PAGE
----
verb[no object] (allude to)
- 1Suggest or call attention to indirectly; hint at: she had a way of alluding to Jean but never saying her nameMore example sentences
- In the third part of the book Brueggemann discusses what he calls ‘Unsolicited Testimony,’ or texts which indirectly allude to the nature of Yahweh.
- However the Chinese, for the past 2,000-odd years, have been expert at alluding indirectly, through historical analogies, to current political events.
- It may be the case that ‘Gudeman of Ballangeich’ had become a general term for alluding indirectly to a Scottish king, but it is possible that Charles I and Charles Edward were seen as having more in common with James V than Stuart blood.
- 1.1Mention without discussing at length: we will allude briefly to the main pointsMore example sentences
- At no time during this meeting did he discuss or allude to specific violations of conduct, Lavik said.
- In the mid-20th century a variety of factors (which I can only briefly allude to here) converged to spark a second wave of marriage-law reform.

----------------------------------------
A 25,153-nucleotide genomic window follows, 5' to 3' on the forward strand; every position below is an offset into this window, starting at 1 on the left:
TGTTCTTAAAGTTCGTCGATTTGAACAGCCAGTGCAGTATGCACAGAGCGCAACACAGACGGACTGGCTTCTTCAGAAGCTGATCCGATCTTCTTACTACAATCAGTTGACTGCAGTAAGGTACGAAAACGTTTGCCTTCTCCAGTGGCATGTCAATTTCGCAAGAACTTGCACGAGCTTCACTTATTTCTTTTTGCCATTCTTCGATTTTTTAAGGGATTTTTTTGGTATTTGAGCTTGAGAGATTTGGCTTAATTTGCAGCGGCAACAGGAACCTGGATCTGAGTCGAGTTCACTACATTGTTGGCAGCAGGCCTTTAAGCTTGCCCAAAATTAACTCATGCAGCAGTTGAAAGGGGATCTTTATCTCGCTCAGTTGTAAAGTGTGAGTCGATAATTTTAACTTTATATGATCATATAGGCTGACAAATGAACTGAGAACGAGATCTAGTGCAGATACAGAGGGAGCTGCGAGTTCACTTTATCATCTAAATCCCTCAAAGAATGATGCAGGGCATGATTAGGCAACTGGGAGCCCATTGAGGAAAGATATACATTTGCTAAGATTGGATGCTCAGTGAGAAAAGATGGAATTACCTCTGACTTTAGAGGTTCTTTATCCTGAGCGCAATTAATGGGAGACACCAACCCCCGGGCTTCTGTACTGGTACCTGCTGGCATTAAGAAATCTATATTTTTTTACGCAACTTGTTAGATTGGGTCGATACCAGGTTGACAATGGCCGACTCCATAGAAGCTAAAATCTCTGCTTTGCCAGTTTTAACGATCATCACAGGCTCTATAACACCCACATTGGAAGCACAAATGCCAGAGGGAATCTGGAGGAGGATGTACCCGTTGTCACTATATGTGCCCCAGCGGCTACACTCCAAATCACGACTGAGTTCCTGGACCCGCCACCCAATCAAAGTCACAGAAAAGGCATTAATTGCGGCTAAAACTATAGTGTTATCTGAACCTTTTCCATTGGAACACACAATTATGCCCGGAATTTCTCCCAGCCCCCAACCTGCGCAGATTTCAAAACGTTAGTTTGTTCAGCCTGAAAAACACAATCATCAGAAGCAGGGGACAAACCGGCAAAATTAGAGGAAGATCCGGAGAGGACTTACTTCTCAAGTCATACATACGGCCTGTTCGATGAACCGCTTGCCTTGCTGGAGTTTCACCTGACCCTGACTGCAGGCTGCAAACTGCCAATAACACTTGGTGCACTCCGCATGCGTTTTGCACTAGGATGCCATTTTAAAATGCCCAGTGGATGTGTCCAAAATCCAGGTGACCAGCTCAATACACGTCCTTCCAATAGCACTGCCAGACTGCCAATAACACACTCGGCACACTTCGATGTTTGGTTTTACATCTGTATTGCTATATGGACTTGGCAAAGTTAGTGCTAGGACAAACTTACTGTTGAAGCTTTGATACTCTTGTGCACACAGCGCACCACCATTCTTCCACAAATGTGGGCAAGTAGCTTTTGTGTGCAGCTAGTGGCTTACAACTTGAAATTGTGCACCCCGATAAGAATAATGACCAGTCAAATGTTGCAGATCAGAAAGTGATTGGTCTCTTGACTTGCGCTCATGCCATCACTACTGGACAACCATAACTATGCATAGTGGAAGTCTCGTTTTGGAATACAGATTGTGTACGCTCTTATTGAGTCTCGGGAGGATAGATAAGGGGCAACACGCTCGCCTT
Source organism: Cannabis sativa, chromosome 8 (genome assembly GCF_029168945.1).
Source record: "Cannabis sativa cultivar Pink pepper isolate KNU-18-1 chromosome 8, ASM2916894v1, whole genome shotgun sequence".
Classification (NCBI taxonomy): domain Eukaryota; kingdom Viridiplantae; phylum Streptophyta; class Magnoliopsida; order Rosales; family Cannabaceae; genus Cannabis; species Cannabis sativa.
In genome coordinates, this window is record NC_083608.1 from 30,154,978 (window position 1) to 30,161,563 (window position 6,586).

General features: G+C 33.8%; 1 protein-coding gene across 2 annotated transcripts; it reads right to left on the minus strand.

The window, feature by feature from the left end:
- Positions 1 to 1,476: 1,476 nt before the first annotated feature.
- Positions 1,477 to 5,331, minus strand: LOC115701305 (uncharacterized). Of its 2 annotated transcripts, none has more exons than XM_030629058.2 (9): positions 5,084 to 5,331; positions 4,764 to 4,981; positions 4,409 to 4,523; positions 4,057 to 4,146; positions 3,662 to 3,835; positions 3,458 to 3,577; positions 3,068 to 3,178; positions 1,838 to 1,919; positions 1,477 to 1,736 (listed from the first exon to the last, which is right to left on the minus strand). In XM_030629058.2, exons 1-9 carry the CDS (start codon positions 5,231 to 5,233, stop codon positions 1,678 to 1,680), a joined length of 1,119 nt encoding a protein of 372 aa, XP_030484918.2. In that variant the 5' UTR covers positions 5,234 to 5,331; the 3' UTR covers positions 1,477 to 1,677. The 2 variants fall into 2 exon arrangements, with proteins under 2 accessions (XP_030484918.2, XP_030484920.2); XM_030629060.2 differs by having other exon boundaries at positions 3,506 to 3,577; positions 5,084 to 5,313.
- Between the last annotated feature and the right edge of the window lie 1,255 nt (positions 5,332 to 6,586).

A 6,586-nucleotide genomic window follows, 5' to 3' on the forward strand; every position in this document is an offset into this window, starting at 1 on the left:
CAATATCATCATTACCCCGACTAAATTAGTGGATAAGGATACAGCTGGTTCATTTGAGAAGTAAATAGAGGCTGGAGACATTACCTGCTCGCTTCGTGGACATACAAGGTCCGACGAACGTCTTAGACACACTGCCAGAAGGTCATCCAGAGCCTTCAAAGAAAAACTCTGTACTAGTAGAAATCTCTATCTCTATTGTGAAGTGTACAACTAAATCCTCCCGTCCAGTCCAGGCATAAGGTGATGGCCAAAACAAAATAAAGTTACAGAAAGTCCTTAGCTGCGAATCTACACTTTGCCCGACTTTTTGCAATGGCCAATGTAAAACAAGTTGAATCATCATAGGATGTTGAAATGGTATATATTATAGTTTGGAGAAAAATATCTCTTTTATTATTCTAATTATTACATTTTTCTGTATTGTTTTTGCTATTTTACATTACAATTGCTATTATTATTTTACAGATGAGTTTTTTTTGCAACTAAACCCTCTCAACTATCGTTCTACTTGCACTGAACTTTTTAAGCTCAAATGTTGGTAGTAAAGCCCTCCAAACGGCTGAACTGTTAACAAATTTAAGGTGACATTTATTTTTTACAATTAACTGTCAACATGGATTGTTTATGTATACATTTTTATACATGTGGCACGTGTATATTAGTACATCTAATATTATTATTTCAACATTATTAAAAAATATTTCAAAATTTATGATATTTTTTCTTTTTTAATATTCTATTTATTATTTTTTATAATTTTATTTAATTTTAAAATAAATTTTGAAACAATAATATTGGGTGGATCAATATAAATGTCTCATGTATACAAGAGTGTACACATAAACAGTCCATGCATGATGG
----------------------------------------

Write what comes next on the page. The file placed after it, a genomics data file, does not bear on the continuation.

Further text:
- She does briefly allude to this complexity between the local and the national on pages 27-28, but this could have been enhanced by further explicit reasoning and additional detail.
- 1.2(Of an artist or a work of art) recall (an earlier work or style) in such a way as to suggest a relationship with it: the photographs allude to Italian Baroque paintingMore example sentences
- Several other works allude to the importance of family connections among artists in Rome that were made through workshops, collaborations, friendships, and marriages.
- Neate's works allude to aspects of art history that critical received taste occasionally dismisses as slightly kitschy.
- While other artists may allude to the interaction of nature and culture, he draws on both realms for his very materials, employing chlorophyll as well as acrylic paint.
late 15th century (in the sense 'hint at, suggest'): from Latin allus-, alludere, from ad- 'towards' + ludere 'to play'.